📒Colossus ✍ Michael Hiltzik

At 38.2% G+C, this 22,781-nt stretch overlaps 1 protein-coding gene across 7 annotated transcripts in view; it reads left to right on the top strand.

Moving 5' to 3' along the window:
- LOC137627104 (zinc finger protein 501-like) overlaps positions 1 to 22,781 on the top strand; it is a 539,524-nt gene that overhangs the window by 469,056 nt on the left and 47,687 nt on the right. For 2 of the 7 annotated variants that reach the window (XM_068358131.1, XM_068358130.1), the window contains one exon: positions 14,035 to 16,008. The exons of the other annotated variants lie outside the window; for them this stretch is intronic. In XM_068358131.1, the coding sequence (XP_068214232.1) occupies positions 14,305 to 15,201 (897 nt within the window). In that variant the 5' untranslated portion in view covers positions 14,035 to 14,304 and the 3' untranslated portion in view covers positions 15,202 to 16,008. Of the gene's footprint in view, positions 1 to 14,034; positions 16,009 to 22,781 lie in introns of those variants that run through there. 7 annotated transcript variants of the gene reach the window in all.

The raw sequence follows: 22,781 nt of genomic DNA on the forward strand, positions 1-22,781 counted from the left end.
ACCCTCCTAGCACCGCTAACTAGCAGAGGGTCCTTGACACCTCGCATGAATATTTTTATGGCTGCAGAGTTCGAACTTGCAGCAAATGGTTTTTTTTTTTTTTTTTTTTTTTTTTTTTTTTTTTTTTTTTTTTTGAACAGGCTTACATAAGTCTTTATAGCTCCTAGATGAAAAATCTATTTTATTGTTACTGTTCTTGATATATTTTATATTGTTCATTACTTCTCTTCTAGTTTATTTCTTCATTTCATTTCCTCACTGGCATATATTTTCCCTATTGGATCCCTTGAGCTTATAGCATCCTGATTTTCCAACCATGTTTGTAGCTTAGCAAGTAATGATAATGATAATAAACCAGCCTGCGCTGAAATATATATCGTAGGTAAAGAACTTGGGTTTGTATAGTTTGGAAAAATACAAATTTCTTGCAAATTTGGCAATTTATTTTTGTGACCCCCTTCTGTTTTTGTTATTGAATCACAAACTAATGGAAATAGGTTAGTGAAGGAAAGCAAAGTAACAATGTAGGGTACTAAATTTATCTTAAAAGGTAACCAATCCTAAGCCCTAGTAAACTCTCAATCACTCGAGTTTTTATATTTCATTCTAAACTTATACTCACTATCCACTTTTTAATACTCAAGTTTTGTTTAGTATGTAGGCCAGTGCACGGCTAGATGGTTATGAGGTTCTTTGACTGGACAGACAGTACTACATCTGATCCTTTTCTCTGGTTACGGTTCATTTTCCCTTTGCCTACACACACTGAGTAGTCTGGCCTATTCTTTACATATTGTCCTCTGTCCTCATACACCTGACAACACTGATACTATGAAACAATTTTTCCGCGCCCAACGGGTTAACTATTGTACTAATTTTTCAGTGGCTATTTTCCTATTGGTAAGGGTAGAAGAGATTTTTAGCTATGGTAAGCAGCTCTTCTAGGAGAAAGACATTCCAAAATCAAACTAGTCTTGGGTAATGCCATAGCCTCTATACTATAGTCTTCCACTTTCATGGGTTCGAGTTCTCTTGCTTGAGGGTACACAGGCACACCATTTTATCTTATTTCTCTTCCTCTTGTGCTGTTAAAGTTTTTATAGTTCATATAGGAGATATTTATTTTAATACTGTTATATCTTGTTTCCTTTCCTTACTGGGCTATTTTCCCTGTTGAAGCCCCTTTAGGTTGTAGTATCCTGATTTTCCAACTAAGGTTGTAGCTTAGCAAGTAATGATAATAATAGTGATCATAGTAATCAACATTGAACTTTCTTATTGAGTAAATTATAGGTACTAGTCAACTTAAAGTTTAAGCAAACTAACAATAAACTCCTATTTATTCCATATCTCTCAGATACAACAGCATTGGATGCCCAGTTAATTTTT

✏Colossus Book Summary : As breathtaking today as the day it was completed, Hoover Dam not only shaped the American West but helped launch the American century. In the depths of the Great Depression it became a symbol of American resilience and ingenuity in the face of crisis, putting thousands of men to work in a remote desert canyon and bringing unruly nature to heel. Pulitzer Prize–winning writer Michael Hiltzik uses the saga of the dam’s conception, design, and construction to tell the broader story of America’s efforts to come to grips with titanic social, economic, and natural forces. For embodied in the dam’s striking machine-age form is the fundamental transformation the Depression wrought in the nation’s very culture—the shift from the concept of rugged individualism rooted in the frontier days of the nineteenth century to the principle of shared enterprise and communal support that would build the America we know today. In the process, the unprecedented effort to corral the raging Colorado River evolved from a regional construction project launched by a Republican president into the New Deal’s outstanding—and enduring—symbol of national pride. Yet the story of Hoover Dam has a darker side. Its construction was a gargantuan engineering feat achieved at great human cost, its progress marred by the abuse of a desperate labor force. The water and power it made available spurred the development of such great western metropolises as Los Angeles, Phoenix, Denver, Las Vegas, Salt Lake City, and San Diego, but the vision of unlimited growth held dear by its designers and builders is fast turning into a mirage. In Hiltzik’s hands, the players in this epic historical tale spring vividly to life: President Theodore Roosevelt, who conceived the project; William Mulholland, Southern California’s great builder of water works, who urged the dam upon a reluctant Congress; Herbert Hoover, who gave the dam his name though he initially opposed its construction; Frank Crowe, the dam’s renowned master builder, who pushed his men mercilessly to raise the beautiful concrete rampart in an inhospitable desert gorge. Finally there is Franklin Roosevelt, who presided over the ultimate completion of the project and claimed the credit for it. Hiltzik combines exhaustive research, trenchant observation, and unforgettable storytelling to shed new light on a major turning point of twentieth-century history.